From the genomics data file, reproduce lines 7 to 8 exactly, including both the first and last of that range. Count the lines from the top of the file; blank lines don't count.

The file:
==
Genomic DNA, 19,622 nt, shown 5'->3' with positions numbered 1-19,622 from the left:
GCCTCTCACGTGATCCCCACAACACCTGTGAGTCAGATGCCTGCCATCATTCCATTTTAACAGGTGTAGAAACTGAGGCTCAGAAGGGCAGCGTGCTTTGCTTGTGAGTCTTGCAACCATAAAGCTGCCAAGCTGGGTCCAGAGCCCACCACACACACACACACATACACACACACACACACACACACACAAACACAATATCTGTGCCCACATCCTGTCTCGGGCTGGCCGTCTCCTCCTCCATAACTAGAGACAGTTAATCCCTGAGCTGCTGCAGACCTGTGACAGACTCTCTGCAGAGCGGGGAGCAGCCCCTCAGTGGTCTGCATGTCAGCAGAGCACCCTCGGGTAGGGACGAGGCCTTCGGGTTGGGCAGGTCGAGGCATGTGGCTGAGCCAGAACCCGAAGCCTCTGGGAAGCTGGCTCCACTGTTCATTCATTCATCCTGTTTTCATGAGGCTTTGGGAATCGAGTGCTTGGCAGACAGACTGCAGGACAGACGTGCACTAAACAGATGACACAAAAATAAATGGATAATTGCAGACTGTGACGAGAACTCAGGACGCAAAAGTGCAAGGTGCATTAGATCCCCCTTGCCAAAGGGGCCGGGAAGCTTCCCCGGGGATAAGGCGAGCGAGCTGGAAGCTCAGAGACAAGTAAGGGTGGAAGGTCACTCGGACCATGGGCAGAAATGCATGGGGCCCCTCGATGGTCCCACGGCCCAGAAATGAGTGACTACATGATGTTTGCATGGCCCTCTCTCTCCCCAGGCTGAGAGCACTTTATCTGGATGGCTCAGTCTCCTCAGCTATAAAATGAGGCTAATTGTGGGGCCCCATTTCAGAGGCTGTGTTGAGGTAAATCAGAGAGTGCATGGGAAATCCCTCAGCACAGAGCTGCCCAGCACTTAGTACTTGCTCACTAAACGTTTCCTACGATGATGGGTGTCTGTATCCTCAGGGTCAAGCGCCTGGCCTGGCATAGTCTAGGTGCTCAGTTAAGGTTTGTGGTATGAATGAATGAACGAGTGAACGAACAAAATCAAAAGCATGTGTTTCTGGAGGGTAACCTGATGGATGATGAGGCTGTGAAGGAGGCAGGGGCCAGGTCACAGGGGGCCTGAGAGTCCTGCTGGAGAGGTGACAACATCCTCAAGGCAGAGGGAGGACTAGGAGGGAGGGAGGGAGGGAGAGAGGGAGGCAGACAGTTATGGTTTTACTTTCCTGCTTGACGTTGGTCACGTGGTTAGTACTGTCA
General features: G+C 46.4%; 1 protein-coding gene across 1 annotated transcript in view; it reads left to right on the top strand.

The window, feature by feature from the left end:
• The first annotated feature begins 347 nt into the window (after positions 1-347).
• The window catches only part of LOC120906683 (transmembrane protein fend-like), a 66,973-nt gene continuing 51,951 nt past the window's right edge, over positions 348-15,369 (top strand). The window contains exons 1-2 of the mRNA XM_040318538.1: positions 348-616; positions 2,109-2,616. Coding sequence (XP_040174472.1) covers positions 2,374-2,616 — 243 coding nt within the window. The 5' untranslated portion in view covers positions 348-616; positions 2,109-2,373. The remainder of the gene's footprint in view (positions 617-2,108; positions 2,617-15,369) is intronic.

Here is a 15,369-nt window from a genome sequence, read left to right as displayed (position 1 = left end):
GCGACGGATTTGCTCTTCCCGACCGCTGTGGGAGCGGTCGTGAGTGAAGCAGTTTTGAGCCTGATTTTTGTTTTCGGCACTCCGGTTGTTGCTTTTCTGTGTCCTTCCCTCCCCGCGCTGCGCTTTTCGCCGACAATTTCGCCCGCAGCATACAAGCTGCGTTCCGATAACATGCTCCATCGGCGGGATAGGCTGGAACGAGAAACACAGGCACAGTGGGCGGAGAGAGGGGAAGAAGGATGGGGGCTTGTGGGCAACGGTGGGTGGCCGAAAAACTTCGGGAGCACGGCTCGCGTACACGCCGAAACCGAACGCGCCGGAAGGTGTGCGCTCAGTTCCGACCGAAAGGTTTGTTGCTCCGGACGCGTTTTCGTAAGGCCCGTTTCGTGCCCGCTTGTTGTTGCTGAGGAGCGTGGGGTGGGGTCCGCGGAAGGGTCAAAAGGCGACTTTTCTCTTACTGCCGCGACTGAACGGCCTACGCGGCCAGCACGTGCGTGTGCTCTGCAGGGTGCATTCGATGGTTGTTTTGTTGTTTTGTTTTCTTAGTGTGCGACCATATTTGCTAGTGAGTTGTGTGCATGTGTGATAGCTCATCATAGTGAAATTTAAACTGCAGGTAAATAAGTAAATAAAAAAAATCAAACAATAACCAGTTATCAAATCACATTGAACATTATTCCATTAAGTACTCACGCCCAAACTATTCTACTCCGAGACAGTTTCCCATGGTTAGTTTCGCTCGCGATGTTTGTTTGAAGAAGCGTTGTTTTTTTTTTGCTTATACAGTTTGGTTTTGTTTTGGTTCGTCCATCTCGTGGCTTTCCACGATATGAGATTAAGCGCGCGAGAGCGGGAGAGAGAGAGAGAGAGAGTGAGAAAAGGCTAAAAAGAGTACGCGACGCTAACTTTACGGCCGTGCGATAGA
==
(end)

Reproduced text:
Here is a 15,369-nt window from a genome sequence, read left to right as displayed (position 1 = left end):
GCGACGGATTTGCTCTTCCCGACCGCTGTGGGAGCGGTCGTGAGTGAAGCAGTTTTGAGCCTGATTTTTGTTTTCGGCACTCCGGTTGTTGCTTTTCTGTGTCCTTCCCTCCCCGCGCTGCGCTTTTCGCCGACAATTTCGCCCGCAGCATACAAGCTGCGTTCCGATAACATGCTCCATCGGCGGGATAGGCTGGAACGAGAAACACAGGCACAGTGGGCGGAGAGAGGGGAAGAAGGATGGGGGCTTGTGGGCAACGGTGGGTGGCCGAAAAACTTCGGGAGCACGGCTCGCGTACACGCCGAAACCGAACGCGCCGGAAGGTGTGCGCTCAGTTCCGACCGAAAGGTTTGTTGCTCCGGACGCGTTTTCGTAAGGCCCGTTTCGTGCCCGCTTGTTGTTGCTGAGGAGCGTGGGGTGGGGTCCGCGGAAGGGTCAAAAGGCGACTTTTCTCTTACTGCCGCGACTGAACGGCCTACGCGGCCAGCACGTGCGTGTGCTCTGCAGGGTGCATTCGATGGTTGTTTTGTTGTTTTGTTTTCTTAGTGTGCGACCATATTTGCTAGTGAGTTGTGTGCATGTGTGATAGCTCATCATAGTGAAATTTAAACTGCAGGTAAATAAGTAAATAAAAAAAATCAAACAATAACCAGTTATCAAATCACATTGAACATTATTCCATTAAGTACTCACGCCCAAACTATTCTACTCCGAGACAGTTTCCCATGGTTAGTTTCGCTCGCGATGTTTGTTTGAAGAAGCGTTGTTTTTTTTTTGCTTATACAGTTTGGTTTTGTTTTGGTTCGTCCATCTCGTGGCTTTCCACGATATGAGATTAAGCGCGCGAGAGCGGGAGAGAGAGAGAGAGAGAGTGAGAAAAGGCTAAAAAGAGTACGCGACGCTAACTTTACGGCCGTGCGATAGA